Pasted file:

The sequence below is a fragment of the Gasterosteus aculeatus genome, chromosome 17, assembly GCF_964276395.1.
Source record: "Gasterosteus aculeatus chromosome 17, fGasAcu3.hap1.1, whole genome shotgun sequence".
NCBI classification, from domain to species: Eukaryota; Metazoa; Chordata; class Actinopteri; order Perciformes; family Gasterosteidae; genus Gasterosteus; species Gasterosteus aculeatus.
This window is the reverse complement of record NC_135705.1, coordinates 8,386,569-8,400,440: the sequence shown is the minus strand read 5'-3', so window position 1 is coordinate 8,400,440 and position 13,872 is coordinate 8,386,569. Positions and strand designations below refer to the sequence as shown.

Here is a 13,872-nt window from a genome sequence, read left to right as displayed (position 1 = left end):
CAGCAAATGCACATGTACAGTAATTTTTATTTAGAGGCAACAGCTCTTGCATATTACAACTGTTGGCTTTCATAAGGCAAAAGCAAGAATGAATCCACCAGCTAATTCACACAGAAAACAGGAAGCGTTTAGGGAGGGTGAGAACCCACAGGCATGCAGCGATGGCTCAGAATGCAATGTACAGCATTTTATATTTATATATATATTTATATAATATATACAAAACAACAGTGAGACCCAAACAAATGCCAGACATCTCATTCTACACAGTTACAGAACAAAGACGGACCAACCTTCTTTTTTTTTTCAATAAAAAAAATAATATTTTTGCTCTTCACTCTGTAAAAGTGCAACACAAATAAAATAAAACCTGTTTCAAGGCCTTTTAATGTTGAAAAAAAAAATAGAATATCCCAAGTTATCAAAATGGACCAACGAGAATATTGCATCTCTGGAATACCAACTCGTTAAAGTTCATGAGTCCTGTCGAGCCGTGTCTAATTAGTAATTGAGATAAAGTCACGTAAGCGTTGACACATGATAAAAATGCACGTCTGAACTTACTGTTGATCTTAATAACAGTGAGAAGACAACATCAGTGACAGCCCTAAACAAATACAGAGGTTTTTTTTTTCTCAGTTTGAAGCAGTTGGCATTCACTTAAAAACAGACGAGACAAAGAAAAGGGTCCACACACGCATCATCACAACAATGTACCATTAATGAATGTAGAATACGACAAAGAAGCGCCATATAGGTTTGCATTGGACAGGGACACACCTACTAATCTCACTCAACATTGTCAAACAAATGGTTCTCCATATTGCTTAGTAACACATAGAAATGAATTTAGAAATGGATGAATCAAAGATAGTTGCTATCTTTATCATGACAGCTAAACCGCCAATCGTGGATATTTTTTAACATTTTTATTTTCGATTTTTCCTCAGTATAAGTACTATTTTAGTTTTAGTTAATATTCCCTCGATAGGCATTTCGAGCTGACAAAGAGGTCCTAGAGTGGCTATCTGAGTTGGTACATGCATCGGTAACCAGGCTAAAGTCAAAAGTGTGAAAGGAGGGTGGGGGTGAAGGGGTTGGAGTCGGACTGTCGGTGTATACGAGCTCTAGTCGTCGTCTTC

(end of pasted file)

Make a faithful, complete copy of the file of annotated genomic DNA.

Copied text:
The sequence below is a fragment of the Gasterosteus aculeatus genome, chromosome 17, assembly GCF_964276395.1.
Source record: "Gasterosteus aculeatus chromosome 17, fGasAcu3.hap1.1, whole genome shotgun sequence".
NCBI classification, from domain to species: Eukaryota; Metazoa; Chordata; class Actinopteri; order Perciformes; family Gasterosteidae; genus Gasterosteus; species Gasterosteus aculeatus.
This window is the reverse complement of record NC_135705.1, coordinates 8,386,569-8,400,440: the sequence shown is the minus strand read 5'-3', so window position 1 is coordinate 8,400,440 and position 13,872 is coordinate 8,386,569. Positions and strand designations below refer to the sequence as shown.

Here is a 13,872-nt window from a genome sequence, read left to right as displayed (position 1 = left end):
CAGCAAATGCACATGTACAGTAATTTTTATTTAGAGGCAACAGCTCTTGCATATTACAACTGTTGGCTTTCATAAGGCAAAAGCAAGAATGAATCCACCAGCTAATTCACACAGAAAACAGGAAGCGTTTAGGGAGGGTGAGAACCCACAGGCATGCAGCGATGGCTCAGAATGCAATGTACAGCATTTTATATTTATATATATATTTATATAATATATACAAAACAACAGTGAGACCCAAACAAATGCCAGACATCTCATTCTACACAGTTACAGAACAAAGACGGACCAACCTTCTTTTTTTTTTCAATAAAAAAAATAATATTTTTGCTCTTCACTCTGTAAAAGTGCAACACAAATAAAATAAAACCTGTTTCAAGGCCTTTTAATGTTGAAAAAAAAAATAGAATATCCCAAGTTATCAAAATGGACCAACGAGAATATTGCATCTCTGGAATACCAACTCGTTAAAGTTCATGAGTCCTGTCGAGCCGTGTCTAATTAGTAATTGAGATAAAGTCACGTAAGCGTTGACACATGATAAAAATGCACGTCTGAACTTACTGTTGATCTTAATAACAGTGAGAAGACAACATCAGTGACAGCCCTAAACAAATACAGAGGTTTTTTTTTTCTCAGTTTGAAGCAGTTGGCATTCACTTAAAAACAGACGAGACAAAGAAAAGGGTCCACACACGCATCATCACAACAATGTACCATTAATGAATGTAGAATACGACAAAGAAGCGCCATATAGGTTTGCATTGGACAGGGACACACCTACTAATCTCACTCAACATTGTCAAACAAATGGTTCTCCATATTGCTTAGTAACACATAGAAATGAATTTAGAAATGGATGAATCAAAGATAGTTGCTATCTTTATCATGACAGCTAAACCGCCAATCGTGGATATTTTTTAACATTTTTATTTTCGATTTTTCCTCAGTATAAGTACTATTTTAGTTTTAGTTAATATTCCCTCGATAGGCATTTCGAGCTGACAAAGAGGTCCTAGAGTGGCTATCTGAGTTGGTACATGCATCGGTAACCAGGCTAAAGTCAAAAGTGTGAAAGGAGGGTGGGGGTGAAGGGGTTGGAGTCGGACTGTCGGTGTATACGAGCTCTAGTCGTCGTCTTC